Items for backpacking season.
by the editors
Minus a few extreme eventualities – snow, swarms of skeeters, a hungry griz sniffing around the tent – backcountry camping in the summer is a good time no matter what gear you’ve got. But a few small comforts and conveniences can go a long way. Here are a few items we haul into the woods with us these days.
GSI Outdoors Ultralight Camp Table
Flat, smooth surfaces are always a commodity at a backcountry campsite, especially clean ones. Avoid grit on your spoon and enhance your outdoor kitchen with this featherweight table, which folds in half length-wise and packs into a slim sleeve that can be stuffed almost anywhere. Just a few extra ounces on your back keeps cooking items off the ground and organized, making the entire experience that much more enjoyable. This sucker’s surprisingly stout given its small size, and while snapping the legs into place takes a little trial and error the first time around, one use and you’ll be glad you brought this thing along. $35; gsioutdoors.com.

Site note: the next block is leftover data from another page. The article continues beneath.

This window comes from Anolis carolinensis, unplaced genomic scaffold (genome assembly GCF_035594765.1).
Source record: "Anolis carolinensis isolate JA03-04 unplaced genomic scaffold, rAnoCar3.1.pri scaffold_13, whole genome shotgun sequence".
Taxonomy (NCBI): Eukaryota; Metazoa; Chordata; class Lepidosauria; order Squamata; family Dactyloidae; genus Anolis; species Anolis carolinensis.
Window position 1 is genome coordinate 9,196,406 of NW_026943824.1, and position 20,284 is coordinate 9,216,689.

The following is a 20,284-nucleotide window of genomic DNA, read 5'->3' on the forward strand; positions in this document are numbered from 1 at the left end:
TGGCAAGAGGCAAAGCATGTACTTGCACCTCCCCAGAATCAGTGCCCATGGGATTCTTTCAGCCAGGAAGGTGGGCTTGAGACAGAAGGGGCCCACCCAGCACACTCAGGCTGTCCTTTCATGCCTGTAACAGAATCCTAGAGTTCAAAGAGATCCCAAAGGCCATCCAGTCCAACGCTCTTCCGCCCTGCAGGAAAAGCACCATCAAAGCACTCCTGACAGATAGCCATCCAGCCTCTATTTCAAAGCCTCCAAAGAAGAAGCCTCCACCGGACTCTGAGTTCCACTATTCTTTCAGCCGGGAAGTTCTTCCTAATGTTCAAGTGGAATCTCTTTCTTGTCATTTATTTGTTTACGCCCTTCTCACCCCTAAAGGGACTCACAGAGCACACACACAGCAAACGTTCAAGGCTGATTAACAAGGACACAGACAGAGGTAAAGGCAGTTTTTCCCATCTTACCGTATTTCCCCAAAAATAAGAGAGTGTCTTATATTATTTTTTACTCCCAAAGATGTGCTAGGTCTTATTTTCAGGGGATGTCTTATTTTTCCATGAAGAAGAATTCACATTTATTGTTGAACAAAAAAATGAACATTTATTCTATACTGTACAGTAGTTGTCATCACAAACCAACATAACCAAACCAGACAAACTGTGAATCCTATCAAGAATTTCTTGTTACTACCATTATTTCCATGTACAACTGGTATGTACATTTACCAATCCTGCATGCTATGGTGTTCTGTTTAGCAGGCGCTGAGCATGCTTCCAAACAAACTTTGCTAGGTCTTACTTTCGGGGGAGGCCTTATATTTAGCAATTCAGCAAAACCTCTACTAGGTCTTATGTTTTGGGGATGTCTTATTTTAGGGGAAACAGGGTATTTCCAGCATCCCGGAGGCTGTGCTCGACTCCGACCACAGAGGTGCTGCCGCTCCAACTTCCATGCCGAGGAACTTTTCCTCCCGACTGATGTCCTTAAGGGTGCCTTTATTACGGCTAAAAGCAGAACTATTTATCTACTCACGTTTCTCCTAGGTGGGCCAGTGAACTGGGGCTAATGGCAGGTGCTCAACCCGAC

GSI Outdoors Pinnacle Dualist Cook Set
Compact and light is the name of the game, and integrated systems are the modern standard. One of the best setups I’ve used is the Pinnacle Dualist, which, as the name implies, has everything you need for two people: boiling pot with lid, bowls, mugs, utensils, and room for stove and fuel, all of which fits together in a single stack, kinda like those nested Chinese boxes. Wrap it up in the stuff sack and voila, your entire kitchen (sans table above, of course) comprises less space and weight than your sleeping bag. $65; gsioutdoors.com.
Wild Tinder Fire Pellets
A campfire is a primal experience, connecting us to our ancestors all the way back to neolithic times, as they gradually rose above the other animals. Fire played no small part in our development, so why not honor that heritage by keeping your fire-starting primal, too? We’re not talking about a sweat-inducing bow drill, but rather, wait for it… moose poop! Yep, cowboys fed fires with buffalo dung and you can start a campfire with ungulate crap, thanks to Wild Tinder Fire Pellets, which is moose scat dipped in parrafin wax – so it’s all-natural to boot. Made in Livingston. $10; wildtinder.com.